Singing from the perspective of a Japanese schoolgirl was one thing; it was acting, which to me at the time was just another form of hiding. Singing to a girl I loved about, well, love, was another thing entirely. No hiding possible. In an agony of anxiety, I managed to buy new batteries for my Phillips cassette recorder, to get Helena to leave the bedroom, and then to the little grille microphone to sing Sinatra’s “Softly.” I wrapped the cassette and gave it to Una for Christmas.
On Tuesday nights we started going to the Catholic Youth Club but, once there, shunning company. (Christina was unshunnable, but on Tuesday nights, she had clarinet lessons). We sat on the wall outside in the bitter cold and smoked, and drank bottles of Blackthorn cider. We talked. I told her as best I could of my stay in Scotland, and how things had changed for me. She misunderstood. I gathered–dimly, through the hormones and anxiety and alcohol–that she thought I was trying to tell her I’d woken up in a bed in Scotland with a man on one side and a woman on the other. Perhaps I meant her to think so. Perhaps I just plain lied, or perhaps I confused my dreams for reality. More likely I simply couldn’t articulate all the thoughts and feelings surfacing like krakens in my poor muddled brain. She did understand that I liked her, that I wanted to be much much more than friends.
As winter began to shade to spring, Una was waiting; it had somehow become my job to speak the words, to make the move.
I was terrified. By February we’d got only as far as holding hands while pretending we weren’t, and springing apart any time anyone came anywhere near.
At about this time it was announced, again at assembly, that this year’s half-term school trip would be to Greece. Without actually saying anything, Una and I communicated to one another that we would both like to go to Greece because then we’d be together at night. We pestered our parents until they gave in and ponied up. Ann Dale was going to go, and Christina.
Now we just had to wait.
The Mikado was scheduled. I could do the songs alright, at least most of the time, but I was hopeless at remembering my speaking lines. Rote learning was not my forte. I began to dread the first performance. As the date crept closer, I drank more. By the time the dress rehearsal rolled around, I was wasted. The orchestra started the overture, I waited–in a beautiful wedding kimono (borrowed from the mother of one of the Japanese children at Mum’s nursery school)–in the wings. People did things, sang things, my cue…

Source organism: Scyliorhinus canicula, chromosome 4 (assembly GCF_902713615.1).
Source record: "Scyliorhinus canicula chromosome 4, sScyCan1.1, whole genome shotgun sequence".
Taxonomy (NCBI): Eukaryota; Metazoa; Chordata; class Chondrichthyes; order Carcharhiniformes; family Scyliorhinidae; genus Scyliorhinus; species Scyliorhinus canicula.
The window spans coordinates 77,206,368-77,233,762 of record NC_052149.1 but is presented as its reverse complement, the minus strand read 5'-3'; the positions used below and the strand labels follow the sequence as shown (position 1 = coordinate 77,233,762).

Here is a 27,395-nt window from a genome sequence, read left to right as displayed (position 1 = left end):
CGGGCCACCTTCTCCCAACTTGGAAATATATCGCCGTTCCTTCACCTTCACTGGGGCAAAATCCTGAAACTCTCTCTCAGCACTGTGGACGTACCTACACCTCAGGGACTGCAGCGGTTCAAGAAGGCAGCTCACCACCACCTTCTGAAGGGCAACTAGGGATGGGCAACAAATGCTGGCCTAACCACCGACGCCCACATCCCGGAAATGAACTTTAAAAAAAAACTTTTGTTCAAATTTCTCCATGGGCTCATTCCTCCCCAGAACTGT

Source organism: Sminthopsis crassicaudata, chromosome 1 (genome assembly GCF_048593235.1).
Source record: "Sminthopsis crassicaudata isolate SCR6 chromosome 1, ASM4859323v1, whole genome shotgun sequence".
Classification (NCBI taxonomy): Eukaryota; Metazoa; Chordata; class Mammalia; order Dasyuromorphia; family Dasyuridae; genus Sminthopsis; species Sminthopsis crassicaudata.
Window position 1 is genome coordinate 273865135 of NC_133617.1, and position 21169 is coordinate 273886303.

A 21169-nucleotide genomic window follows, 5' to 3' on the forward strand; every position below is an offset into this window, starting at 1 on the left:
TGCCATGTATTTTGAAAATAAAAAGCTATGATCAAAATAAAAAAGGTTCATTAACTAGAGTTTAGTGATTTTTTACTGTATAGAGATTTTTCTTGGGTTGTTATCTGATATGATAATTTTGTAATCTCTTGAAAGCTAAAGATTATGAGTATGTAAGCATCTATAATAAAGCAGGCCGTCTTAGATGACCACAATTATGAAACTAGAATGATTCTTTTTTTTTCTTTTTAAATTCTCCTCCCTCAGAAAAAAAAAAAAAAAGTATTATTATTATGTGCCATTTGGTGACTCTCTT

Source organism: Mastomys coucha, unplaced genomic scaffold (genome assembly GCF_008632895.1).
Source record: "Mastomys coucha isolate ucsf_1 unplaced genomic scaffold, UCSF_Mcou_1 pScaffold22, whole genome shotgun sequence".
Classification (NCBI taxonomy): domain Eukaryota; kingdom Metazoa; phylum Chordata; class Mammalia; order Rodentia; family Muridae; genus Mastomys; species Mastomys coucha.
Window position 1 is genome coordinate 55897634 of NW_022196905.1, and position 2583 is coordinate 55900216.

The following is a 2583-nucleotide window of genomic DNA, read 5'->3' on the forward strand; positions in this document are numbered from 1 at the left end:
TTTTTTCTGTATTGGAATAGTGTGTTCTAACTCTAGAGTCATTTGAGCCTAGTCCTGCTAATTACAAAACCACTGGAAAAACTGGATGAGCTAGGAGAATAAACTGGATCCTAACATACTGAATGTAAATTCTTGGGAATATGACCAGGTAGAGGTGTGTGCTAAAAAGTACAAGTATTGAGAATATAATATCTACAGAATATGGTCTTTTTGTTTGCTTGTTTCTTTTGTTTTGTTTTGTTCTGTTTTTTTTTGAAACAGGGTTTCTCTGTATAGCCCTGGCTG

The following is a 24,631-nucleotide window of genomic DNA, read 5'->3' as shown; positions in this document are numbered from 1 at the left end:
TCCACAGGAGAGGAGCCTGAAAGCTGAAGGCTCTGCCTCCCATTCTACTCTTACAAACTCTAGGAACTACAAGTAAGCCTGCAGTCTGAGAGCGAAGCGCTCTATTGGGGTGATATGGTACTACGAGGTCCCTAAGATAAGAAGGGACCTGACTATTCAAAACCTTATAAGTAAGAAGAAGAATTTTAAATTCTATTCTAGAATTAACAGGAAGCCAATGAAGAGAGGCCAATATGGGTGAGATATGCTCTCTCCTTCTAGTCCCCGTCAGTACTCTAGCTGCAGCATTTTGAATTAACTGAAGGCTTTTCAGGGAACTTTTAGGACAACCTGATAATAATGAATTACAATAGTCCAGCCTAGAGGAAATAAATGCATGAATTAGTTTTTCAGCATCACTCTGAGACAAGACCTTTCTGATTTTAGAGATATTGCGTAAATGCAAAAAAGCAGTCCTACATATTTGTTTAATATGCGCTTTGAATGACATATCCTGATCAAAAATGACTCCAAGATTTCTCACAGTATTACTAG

…and I didn’t move, couldn’t move. Someone in the chorus gave me a good shove and I catapulted onto the stage and opened my mouth, and the song just fell out. The rest of the show is hazy.
Thinking about Una drove me to the limits of endurance. To stay sane, I thought about something I’d never thought of before: the future. Perhaps I wanted to study medicine. Yes. But I’d probably need mathematics for that. Also, while I was at it, I should add English; I missed the arts. The fact that ‘A’ levels are a two-year course of study and I’d already lost almost a year would make it difficult to persuade the Powers That Be.
I started negotiating. At that age, this meant a statement of intent from me followed by silence. No, they said eventually, I couldn’t fit six ‘A’ levels into my schedule, it was materially impossible. Especially as I’d be critically behind on two of the subjects. My silence became mulish.
Well, they said, perhaps if I could persuade the relevant teachers to help me catch up through private tutoring?
I nodded fractionally. Mrs Squires would help me out, I knew.
And perhaps I could drop one of my other subjects?
Physics, I said. I hated those partial differential equations. (Executive brain function is notoriously absent in teenagers. Why I thought it would easier to study calculus full-time as pure mathematics, than part time as physics, is beyond me.)
And so my schedule expanded: five ‘A’ levels, team tennis, private tutoring, and increasing franticness about the approaching Greek trip with Una, and my inability to actually say anything to her about it. On top of all that, I was worried about Helena.